By David Eickholt
University of Nebraska-Lincoln
Former CBS Interactive lead college football blogger Adam Jacobi is finding success in the business world after a high-profile gaffe: In January 2012, he falsely reported former Penn State football coach Joe Paterno had died.
Paterno died later that month, but the error cost Jacobi his job.
Since his stint with CBS Interactive, Jacobi is making use of the economics degree he earned in 2015 from the University of Iowa. In March, he took a job handling mergers and acquisitions for MidAmerican Energy, a power company in Des Moines, Iowa. He said he took the lessons and skills he learned about content creation and found a way to merge it into his new career.
“I’m still doing research and I’m still presenting the results of this research. It’s taking myself from relative ignorance to expertise,” said Jacobi, 34.
In 2010, Jacobi joined CBS and wrote stories and also served as a go between for editors and writers. The process for constructing blog posts was a simple one. Jacobi typically would get a link, write a post and put it up on the CBS sports website.
When he read a story in a Penn State student publication that Paterno had died, Jacobi knew he couldn’t approach it the same way.
“This was different," he said, "get ready for one of the most important (obituaries) in college football history,” he said of his feelings at the time.
A few minutes after he posted the article saying Paterno had died, his co-workers and producers began to question it and the absence of a source for the information. Other media outlets had also falsely reported Paterno's death.
Soon after Jacobi posted it, Paterno's family said the coach had not died. Jacobi said in the aftermath of the error, he saw the dark side of social media. He was being bashed and threatened. CBS launched a review as well.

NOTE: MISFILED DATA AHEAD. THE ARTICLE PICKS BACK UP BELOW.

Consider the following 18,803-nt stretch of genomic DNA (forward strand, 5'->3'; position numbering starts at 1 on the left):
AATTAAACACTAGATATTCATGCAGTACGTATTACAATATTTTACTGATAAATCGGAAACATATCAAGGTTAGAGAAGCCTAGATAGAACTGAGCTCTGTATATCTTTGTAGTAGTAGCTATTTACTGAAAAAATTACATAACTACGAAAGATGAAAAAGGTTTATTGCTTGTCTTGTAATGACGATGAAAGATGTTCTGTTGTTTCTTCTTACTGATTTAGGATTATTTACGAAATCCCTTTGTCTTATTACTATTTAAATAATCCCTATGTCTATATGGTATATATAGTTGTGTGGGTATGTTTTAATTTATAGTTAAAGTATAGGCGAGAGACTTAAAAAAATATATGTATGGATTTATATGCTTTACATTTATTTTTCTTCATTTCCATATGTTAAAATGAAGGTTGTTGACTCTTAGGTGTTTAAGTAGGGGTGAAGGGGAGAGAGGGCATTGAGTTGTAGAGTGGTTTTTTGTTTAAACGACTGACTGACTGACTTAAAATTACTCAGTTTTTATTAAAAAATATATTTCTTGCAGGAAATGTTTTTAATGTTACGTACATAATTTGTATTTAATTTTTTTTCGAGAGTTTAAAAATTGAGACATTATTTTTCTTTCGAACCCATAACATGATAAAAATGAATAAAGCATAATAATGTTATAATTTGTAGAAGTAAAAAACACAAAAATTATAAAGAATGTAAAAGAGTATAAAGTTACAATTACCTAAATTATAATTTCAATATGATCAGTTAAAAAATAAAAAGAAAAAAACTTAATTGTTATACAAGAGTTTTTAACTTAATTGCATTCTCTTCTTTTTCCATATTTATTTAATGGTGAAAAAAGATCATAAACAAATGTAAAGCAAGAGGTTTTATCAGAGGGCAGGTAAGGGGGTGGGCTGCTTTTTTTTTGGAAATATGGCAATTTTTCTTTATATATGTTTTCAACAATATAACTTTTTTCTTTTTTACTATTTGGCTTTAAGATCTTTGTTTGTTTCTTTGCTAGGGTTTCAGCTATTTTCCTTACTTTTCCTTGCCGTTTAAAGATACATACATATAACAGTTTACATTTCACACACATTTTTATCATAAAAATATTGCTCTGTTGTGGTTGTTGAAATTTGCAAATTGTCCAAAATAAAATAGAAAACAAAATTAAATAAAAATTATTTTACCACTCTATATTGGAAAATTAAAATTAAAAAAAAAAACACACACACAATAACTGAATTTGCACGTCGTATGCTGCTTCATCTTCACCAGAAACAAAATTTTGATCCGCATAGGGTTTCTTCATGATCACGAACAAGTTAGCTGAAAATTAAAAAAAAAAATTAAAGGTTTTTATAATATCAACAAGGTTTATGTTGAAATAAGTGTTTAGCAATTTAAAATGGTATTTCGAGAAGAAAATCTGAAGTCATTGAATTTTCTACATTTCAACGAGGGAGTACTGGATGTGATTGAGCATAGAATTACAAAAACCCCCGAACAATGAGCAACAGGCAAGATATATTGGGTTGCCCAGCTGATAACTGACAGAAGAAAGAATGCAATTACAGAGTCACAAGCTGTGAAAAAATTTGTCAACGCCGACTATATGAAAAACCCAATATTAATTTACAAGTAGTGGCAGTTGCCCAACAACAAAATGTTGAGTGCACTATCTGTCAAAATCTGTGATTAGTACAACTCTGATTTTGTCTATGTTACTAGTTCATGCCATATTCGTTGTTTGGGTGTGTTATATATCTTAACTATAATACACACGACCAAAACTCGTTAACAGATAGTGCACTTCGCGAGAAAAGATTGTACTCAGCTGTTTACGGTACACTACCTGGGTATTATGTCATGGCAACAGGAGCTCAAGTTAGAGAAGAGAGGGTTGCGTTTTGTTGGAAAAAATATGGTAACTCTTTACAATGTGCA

“I still worked while they were doing the review on me," Jacobi said. CBS gave him a two-week notice, he said.
"They left it to me to tell everyone," he said. "All I wanted to do the whole time was to apologize to the Paterno family."
After that, Jacobi went on to write for the Big Ten Blog at Bleacher Report, where he worked for about a year.
On the lighter side, Jacobi is also known for his Twitter prowess. On Father's Day in 2015, he posted a series of rambling tweets about his father on Storify and he posted another series of pun tweets during the World Cup soccer championship.
His advice in this realm?
“Identify things that aren’t available anywhere else and you push them hard and put them in front of people," he said. "But at the same time, don’t make people feel bad about reading it.”
Jacobi no longer works full time in sports media, but he still feels the pull to contribute something.
Jacobi is editor of Black Heart Gold Pants, an Iowa Hawkeye fan sports website he launched in 2007 as part of the SB Nation network. The site is owned by Vox Media.
“We noticed Iowa fans in the mid 2000s weren’t really actively involved on message boards and we wanted to change that," Jacobi said. The rules included no writing about politics and the mantra that everyone is welcome. He has enjoyed seeing the site, now owned by Vox Media, grow.
“I remember on one of my posts, I received 100 or so views and I told myself 'Wow, 100 whole people has viewed what I wrote,'" he said. "To see what we have become now, it’s just cool to see.”
Jacobi's first gig at sports writing was for the Daily Iowan, whee he covered women’s rowing because it was the only thing available at the time. He said he loved the experience and it was a lot of fun.
Jacobi enjoys his new job, but he hasn’t truly moved on from content creation - he is still involved in Black Heart Gold Pants.
"I just can’t leave this site right now," he said. "I love the people that have helped me create it.”
A note about the content: This site showcases the final projects of University of Nebraska-Lincoln editing students. Each semester, students pick a journalist or communications professional to profile. This is their work.
This is me. I run this site.